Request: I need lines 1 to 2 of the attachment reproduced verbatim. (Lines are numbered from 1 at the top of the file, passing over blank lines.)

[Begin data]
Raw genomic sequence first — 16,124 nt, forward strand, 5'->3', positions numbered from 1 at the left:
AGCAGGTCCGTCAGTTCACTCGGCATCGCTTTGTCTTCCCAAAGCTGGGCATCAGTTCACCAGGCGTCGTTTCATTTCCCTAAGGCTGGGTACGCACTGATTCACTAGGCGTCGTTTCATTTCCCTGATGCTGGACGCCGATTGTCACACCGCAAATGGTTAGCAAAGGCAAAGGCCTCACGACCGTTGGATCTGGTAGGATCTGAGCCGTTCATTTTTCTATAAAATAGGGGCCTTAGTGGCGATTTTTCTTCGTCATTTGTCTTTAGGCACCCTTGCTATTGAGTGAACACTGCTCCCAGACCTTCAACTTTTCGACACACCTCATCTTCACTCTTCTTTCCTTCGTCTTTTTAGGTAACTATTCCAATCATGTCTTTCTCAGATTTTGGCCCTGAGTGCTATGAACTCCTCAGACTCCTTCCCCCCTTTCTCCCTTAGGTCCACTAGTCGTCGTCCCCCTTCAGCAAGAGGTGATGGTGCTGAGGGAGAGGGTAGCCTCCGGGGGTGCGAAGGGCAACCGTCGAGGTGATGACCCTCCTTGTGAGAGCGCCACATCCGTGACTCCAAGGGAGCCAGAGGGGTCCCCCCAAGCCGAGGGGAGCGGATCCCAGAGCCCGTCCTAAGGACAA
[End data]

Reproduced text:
Raw genomic sequence first — 16,124 nt, forward strand, 5'->3', positions numbered from 1 at the left:
AGCAGGTCCGTCAGTTCACTCGGCATCGCTTTGTCTTCCCAAAGCTGGGCATCAGTTCACCAGGCGTCGTTTCATTTCCCTAAGGCTGGGTACGCACTGATTCACTAGGCGTCGTTTCATTTCCCTGATGCTGGACGCCGATTGTCACACCGCAAATGGTTAGCAAAGGCAAAGGCCTCACGACCGTTGGATCTGGTAGGATCTGAGCCGTTCATTTTTCTATAAAATAGGGGCCTTAGTGGCGATTTTTCTTCGTCATTTGTCTTTAGGCACCCTTGCTATTGAGTGAACACTGCTCCCAGACCTTCAACTTTTCGACACACCTCATCTTCACTCTTCTTTCCTTCGTCTTTTTAGGTAACTATTCCAATCATGTCTTTCTCAGATTTTGGCCCTGAGTGCTATGAACTCCTCAGACTCCTTCCCCCCTTTCTCCCTTAGGTCCACTAGTCGTCGTCCCCCTTCAGCAAGAGGTGATGGTGCTGAGGGAGAGGGTAGCCTCCGGGGGTGCGAAGGGCAACCGTCGAGGTGATGACCCTCCTTGTGAGAGCGCCACATCCGTGACTCCAAGGGAGCCAGAGGGGTCCCCCCAAGCCGAGGGGAGCGGATCCCAGAGCCCGTCCTAAGGACAA